Non-ossifying fibromas (NOF) are the most common type of non-neoplastic fibrous bone lesion and are a larger version (>3 cm) of a fibrous cortical defect; both are encompassed by the term fibroxanthoma or metaphyseal fibrous defect.
NOFs are very common in children and adolescents, and the most common fibrous, bony lesion in this age group 6, with a peak incidence at 10-15 years old. The prevalence is estimated at 30-40% of all normal children. It is twice as common in boys than in girls 8. They are usually not seen beyond the age of 30, as they spontaneously heal, being gradually filled in by bone.
The majority of NOFs are asymptomatic. Larger lesions may be painful and potentially weaken the bone enough to predispose to pathological fracture.
Rarely fibroxanthomas can cause hypophosphatemic vitamin D-resistant rickets 7.
NOF appear macroscopically as a fleshy, fibrous, yellow or tan-brown lesion with variable areas of hemorrhage 4.
Microscopic examination reveals the lesions to be highly cellular containing spindle-shaped cells on a background of stromal tissue in a prominent storiform pattern. Foamy histiocytes and multinucleated giant cells are also seen. Mitotic figures and/or cellular dysplasia should not be seen 4.
The irony of non-ossifying fibromas appearing to ossify has not been lost on generations of radiologists, although strictly speaking the lesion itself does not ossify, rather being filled in by normal bone from the periphery 4. Indeed, it is believed that many bone islands are healed fibroxanthomas (FCD/NOF).
Plain radiograph / CT
NOFs are typically a multiloculated lucent lesion with a sclerotic rim. They are located eccentrically in the metaphysis, adjacent to the physis. As the patient ages, they seem to migrate away from the physis 9.
They have no associated periosteal reaction, cortical breach or associated soft tissue mass.
MR appearances are variable and depend on when along the development and healing phase the lesion is imaged.
Initially, the lesion has high or intermediate T2 signal, with a peripheral low signal rim corresponding to the sclerotic border. As it matures and begins to ossify, the signal becomes low on all sequences 3.
Contrast enhancement is also variable 1.
Appearance on bone scan depends on the phase of the lesion:
- NOF usually not associated with increased activity
- mild to moderately increased activity can be seen during NOF "healing", corresponding to mild hyperemia and osteoblastic activity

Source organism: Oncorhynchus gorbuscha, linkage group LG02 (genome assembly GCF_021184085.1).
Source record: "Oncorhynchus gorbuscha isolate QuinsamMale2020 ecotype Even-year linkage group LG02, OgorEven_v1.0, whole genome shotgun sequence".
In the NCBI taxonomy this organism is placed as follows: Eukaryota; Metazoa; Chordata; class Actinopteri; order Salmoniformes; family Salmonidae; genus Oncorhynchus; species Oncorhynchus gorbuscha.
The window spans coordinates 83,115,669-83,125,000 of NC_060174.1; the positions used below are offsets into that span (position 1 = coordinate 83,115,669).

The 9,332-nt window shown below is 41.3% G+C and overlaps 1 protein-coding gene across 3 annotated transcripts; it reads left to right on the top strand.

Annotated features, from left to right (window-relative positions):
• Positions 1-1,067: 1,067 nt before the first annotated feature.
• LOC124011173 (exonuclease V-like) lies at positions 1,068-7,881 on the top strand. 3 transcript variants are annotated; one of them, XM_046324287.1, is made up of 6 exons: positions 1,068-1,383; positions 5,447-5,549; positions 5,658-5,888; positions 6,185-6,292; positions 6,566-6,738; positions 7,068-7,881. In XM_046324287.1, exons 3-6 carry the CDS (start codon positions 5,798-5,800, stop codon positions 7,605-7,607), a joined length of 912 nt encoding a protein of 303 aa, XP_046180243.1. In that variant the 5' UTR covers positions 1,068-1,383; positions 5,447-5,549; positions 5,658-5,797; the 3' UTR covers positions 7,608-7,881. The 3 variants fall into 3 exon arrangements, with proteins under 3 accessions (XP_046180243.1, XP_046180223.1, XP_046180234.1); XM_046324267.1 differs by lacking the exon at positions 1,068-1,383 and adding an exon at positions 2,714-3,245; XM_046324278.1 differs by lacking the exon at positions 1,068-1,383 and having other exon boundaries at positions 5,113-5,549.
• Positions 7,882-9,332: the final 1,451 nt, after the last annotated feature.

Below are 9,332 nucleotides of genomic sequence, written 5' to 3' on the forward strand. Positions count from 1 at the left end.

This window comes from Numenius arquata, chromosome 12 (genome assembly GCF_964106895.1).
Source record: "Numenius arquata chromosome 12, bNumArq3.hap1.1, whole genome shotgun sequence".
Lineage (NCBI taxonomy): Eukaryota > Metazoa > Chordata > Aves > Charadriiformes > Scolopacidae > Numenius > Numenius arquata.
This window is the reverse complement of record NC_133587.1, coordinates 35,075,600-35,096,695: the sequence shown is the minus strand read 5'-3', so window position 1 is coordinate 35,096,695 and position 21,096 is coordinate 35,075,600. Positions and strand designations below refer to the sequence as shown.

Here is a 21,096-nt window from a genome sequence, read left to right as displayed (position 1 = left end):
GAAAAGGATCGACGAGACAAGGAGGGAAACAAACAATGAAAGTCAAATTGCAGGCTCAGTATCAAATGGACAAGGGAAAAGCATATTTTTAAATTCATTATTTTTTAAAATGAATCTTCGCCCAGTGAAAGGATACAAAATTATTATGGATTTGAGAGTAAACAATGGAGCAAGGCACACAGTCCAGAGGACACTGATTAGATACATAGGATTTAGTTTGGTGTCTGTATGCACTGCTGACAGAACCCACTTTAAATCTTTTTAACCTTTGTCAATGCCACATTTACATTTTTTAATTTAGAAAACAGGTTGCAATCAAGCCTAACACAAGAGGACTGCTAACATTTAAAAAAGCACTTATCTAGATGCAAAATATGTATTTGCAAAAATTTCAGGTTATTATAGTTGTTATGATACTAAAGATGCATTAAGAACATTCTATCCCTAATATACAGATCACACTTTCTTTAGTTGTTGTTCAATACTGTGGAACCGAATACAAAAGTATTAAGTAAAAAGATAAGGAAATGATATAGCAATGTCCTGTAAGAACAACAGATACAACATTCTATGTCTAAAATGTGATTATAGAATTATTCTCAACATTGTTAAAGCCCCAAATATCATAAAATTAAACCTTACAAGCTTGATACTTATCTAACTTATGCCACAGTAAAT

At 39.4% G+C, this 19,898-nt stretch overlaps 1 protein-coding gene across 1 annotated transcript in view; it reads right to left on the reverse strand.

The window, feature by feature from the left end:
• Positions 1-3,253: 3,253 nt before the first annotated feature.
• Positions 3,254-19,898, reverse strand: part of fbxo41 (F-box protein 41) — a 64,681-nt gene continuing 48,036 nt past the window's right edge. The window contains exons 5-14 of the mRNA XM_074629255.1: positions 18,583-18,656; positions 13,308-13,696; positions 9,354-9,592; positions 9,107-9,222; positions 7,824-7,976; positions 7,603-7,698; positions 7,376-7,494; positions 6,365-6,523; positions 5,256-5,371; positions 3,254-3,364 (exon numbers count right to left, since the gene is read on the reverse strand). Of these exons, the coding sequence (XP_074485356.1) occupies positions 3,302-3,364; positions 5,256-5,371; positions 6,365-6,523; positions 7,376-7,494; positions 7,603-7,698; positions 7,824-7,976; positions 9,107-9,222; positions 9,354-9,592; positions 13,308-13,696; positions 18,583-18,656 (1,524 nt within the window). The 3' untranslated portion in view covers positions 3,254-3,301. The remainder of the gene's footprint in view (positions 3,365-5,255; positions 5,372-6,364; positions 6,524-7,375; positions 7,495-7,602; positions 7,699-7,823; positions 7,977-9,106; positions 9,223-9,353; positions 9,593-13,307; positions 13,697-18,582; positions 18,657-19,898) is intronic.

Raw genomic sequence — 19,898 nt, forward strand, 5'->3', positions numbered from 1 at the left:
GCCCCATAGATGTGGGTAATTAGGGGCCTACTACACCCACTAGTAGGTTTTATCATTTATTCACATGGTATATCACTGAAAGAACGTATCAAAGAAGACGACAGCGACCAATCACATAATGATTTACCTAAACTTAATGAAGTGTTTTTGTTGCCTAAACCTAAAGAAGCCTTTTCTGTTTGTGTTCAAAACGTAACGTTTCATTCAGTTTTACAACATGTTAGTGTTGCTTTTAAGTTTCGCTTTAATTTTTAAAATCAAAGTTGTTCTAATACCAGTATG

- note that extensive uptake or hyperemia should prompt consideration of alternative diagnosis or a superimposed fracture 4
Treatment and prognosis
Non-ossifying fibroma is one of the skeletal “Don’t touch” lesions.
Most NOFs require no treatment and no biopsy. If large (involving more than 50% of the diameter of the parent bone) then prophylactic curettage and bone grafting may be prudent to avoid a pathological fracture 1.
General imaging differential considerations include:
- fibrous cortical defect
aneurysmal bone cyst
- eccentric lytic metaphyseal lesion
- MR differentiates ABC by fluid-fluid levels
- chondromyxoid fibroma
- fibrous dysplasia
- desmoplastic fibroma
- 1. Jee WH, Choe BY, Kang HS et-al. Nonossifying fibroma: characteristics at MR imaging with pathologic correlation. Radiology. 1998;209 (1): 197-202. Radiology (abstract) - Pubmed citation
- 2. Hetts SW, Hilchey SD, Wilson R et-al. Case 110: Nonossifying fibroma. Radiology. 2007;243 (1): 288-92. doi:10.1148/radiol.2431040427 - Pubmed citation
- 3. Stacy GS, Dixon LB. Pitfalls in MR image interpretation prompting referrals to an orthopedic oncology clinic. Radiographics. 27 (3): 805-26. doi:10.1148/rg.273065031 - Pubmed citation
- 4. Betsy M, Kupersmith LM, Springfield DS. Metaphyseal fibrous defects. J Am Acad Orthop Surg. 12 (2): 89-95. J Am Acad Orthop Surg (full text) - Pubmed citation
- 5. Iagaru A, Henderson R. PET/CT follow-up in nonossifying fibroma. AJR Am J Roentgenol. 2006;187 (3): 830-2. doi:10.2214/AJR.05.0264 - Pubmed citation
- 6. Hod N, Levi Y, Fire G et-al. Scintigraphic characteristics of non-ossifying fibroma in military recruits undergoing bone scintigraphy for suspected stress fractures and lower limb pains. Nucl Med Commun. 2007;28 (1): 25-33. doi:10.1097/MNM.0b013e328012e3de - Pubmed citation
- 7. François S, Lefort G, Poli-Merol ML et-al. Vitamin-resistant rickets cured by removal of a bone tumor. Review of the literature. Rev Chir Orthop Reparatrice Appar Mot. 1998;83 (4): 387-92. Pubmed citation
- 8. Grove J, Robbins C. Nonossifying fibroma: a literature review and case report. PDF
- 9. Goldin A, Muzykewicz DA, Dwek J, Mubarak SJ. The aetiology of the non-ossifying fibroma of the distal femur and its relationship to the surrounding soft tissues. (2017) Journal of children's orthopaedics. 11 (5): 373-379. doi:10.1302/1863-2548.11.170068 - Pubmed
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The differential diagnosis for bone tumors is dependent on the age of the patient, with a very different set of differentials for the pediatric patient.
- bone-forming tumors
- cartilage-forming tumors
- chondromyxoid fibroma
- juxtacortical chondroma
- fibrous bone lesions
- bone marrow tumors
- other bone tumors or tumor-like lesions
- aneurysmal bone cyst
- benign fibrous histiocytoma
- giant cell tumor of bone
- Gorham massive osteolysis
- haemophilic pseudotumor
- intradiploic epidermoid cyst
- intraosseous lipoma
- musculoskeletal angiosarcoma
- musculoskeletal hemangiopericytoma
- primary intraosseous hemangioma
- post-traumatic cystic bone lesion
- simple bone cyst
- impending fracture risk